SEOUL — South Korea is considering a ban on dog meat consumption, officials said Tuesday, a day after President Moon Jae-in ordered the government to explore such a move.

The news comes after years of public outcries against the roughly 3,000 dog farms still operating in South Korea. Animal rights activists have accused the farmers of holding dogs in horrid conditions.

Criticism surrounding the consumption of dog meat has grown as more South Koreans adopt canine pets: About 27 percent of South Korean homes have pets, with the majority of them being dogs — up from 17 percent in 2010 — according to the agriculture ministry. (About half of American households reported having pets in 2018, according to the Census Bureau and Simmons National Consumer Study.)

Activists such as Yoon-jeong Choi say the government’s move is long overdue. “There is no social debate about this issue anymore,” said Choi, who works with the Korea Animal Rights Advocates. “Demand for dog meat has plummeted with generational changes, and only a small number of people still view dogs as something to consume.”

The consumption of dogs in South Korea is a centuries-old practice that was more common decades ago, when the country had fewer alternatives for meat. The practice first ran into international criticism in 1988, when South Korea hosted the Summer Olympics.

Parts of China, Singapore, Taiwan and Thailand have already banned the practice, though an estimated 30 million dogs are still killed each year on the continent, according to the Humane Society International, an animal rights group based in the United States.

President Moon — a known dog lover who advocated for better treatment of animals on the campaign trail four years ago — has been reluctant to end the dog meat trade. In 2018, in response to a public petition asking for better treatment of dogs, his administration declined to criminalize the practice of eating canine meat, citing the livelihoods of restaurateurs involved in the dog-meat business.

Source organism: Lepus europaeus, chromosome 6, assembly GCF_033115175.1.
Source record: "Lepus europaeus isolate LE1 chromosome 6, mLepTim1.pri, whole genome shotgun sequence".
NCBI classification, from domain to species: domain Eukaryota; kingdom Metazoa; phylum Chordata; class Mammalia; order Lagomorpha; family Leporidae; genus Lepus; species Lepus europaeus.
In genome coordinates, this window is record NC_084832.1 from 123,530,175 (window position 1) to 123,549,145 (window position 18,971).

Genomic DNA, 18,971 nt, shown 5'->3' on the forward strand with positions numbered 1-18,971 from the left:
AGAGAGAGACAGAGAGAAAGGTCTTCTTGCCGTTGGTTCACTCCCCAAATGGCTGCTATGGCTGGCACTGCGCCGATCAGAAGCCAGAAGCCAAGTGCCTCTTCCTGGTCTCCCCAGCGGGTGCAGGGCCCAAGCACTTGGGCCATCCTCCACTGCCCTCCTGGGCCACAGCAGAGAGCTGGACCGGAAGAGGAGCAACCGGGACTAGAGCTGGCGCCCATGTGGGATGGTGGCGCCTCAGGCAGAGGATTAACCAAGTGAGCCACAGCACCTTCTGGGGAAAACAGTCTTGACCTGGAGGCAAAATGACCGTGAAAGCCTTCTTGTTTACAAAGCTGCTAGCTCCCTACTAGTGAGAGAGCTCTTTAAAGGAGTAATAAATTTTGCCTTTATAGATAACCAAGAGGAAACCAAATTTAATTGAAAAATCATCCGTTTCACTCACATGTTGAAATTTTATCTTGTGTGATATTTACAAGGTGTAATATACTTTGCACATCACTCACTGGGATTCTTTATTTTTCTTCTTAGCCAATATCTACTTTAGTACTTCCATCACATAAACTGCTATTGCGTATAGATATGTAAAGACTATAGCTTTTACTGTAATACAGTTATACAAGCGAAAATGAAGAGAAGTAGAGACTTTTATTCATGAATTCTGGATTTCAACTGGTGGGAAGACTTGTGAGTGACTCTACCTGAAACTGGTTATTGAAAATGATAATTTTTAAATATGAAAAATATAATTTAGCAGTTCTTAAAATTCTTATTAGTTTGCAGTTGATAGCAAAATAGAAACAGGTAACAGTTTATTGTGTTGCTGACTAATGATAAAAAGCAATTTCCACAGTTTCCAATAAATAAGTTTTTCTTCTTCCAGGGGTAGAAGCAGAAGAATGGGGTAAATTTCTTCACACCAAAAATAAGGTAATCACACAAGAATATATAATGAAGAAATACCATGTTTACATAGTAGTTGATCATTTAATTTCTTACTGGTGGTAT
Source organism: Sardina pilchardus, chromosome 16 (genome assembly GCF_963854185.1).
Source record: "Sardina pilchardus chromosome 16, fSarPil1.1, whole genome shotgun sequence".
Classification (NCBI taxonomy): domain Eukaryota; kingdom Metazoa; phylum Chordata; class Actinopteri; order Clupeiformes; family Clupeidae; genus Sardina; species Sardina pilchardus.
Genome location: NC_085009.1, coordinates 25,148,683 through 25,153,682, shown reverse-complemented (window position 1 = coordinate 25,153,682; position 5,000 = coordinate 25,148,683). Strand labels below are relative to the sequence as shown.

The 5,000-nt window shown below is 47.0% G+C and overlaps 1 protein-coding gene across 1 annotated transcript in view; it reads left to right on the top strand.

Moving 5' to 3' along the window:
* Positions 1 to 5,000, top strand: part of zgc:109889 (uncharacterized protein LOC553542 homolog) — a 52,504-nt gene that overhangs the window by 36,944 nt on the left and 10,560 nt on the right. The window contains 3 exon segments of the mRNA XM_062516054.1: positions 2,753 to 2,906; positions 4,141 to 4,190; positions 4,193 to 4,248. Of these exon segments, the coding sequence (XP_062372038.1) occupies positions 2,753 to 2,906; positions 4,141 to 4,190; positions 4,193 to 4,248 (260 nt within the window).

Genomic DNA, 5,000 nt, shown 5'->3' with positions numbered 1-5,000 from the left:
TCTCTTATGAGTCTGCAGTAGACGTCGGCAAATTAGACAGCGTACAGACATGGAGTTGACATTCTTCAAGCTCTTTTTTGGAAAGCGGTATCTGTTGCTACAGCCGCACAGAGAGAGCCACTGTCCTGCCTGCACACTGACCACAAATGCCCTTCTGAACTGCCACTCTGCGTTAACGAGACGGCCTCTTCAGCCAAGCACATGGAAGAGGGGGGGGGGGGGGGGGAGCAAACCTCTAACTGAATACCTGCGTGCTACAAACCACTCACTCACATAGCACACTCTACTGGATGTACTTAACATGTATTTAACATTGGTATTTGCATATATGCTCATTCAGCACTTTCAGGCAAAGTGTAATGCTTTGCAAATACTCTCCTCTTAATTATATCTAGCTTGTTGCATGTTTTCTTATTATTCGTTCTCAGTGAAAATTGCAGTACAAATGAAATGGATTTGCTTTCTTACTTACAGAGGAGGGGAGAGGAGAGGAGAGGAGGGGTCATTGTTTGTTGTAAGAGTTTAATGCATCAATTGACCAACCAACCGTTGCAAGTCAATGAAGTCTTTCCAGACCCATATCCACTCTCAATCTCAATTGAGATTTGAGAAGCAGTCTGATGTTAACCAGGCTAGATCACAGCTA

Now in the last year of his nonrenewable five-year term, the South Korean leader appears to have had a change of heart. After listening to his deputy talk about the country’s canine welfare policies, the president asked if it might be time for the country to consider banning the consumption of dog meat, according to his office.

The president’s announcement has irked the dwindling number of citizens who rely on the trade for their living, and those who question the logic of outlawing only canine meat: If dogs shouldn’t be killed, they ask, shouldn’t cows and pigs be exempt from slaughter, too?

Lee Gil-soon is a 65-year-old in Seoul who has made her living selling dog meat at her restaurant with her husband for three decades. To her, South Korea’s potential move toward banning dog meat consumption is a financial death sentence. Sales were already dropping before the pandemic, she said. Since the pandemic hit, sales have halved.

“I can barely pay my rent,” she said. Lee said that if shops like hers are forced to close, she’d need a payout to help her sustain her living. “Look, I know dogs are beautiful. I owned one, too,” she said. “But I need a way to make a living,” she said.

Lee also said it wouldn’t be fair to ban dog meat alone. About 15 years ago, she said, she stopped eating beef for a year after she saw a cow shedding tears as it was led to the slaughterhouse. “How come cows and pigs can be eaten and dogs can’t?”

In fact, many people in South Korea have resented the West’s fixation on the issue, arguing that the dog meat industry is no worse than factory farming or eating other animals.

Choi, the activist, said dog farmers and restaurant owners often feel trapped in a rapidly dying industry.

“The dog-selling business has shrunk to almost a half of what it used to be,” Choi said. “They want to find a way out, but it’s also the only work they’ve known for years. They’re afraid to leave.”

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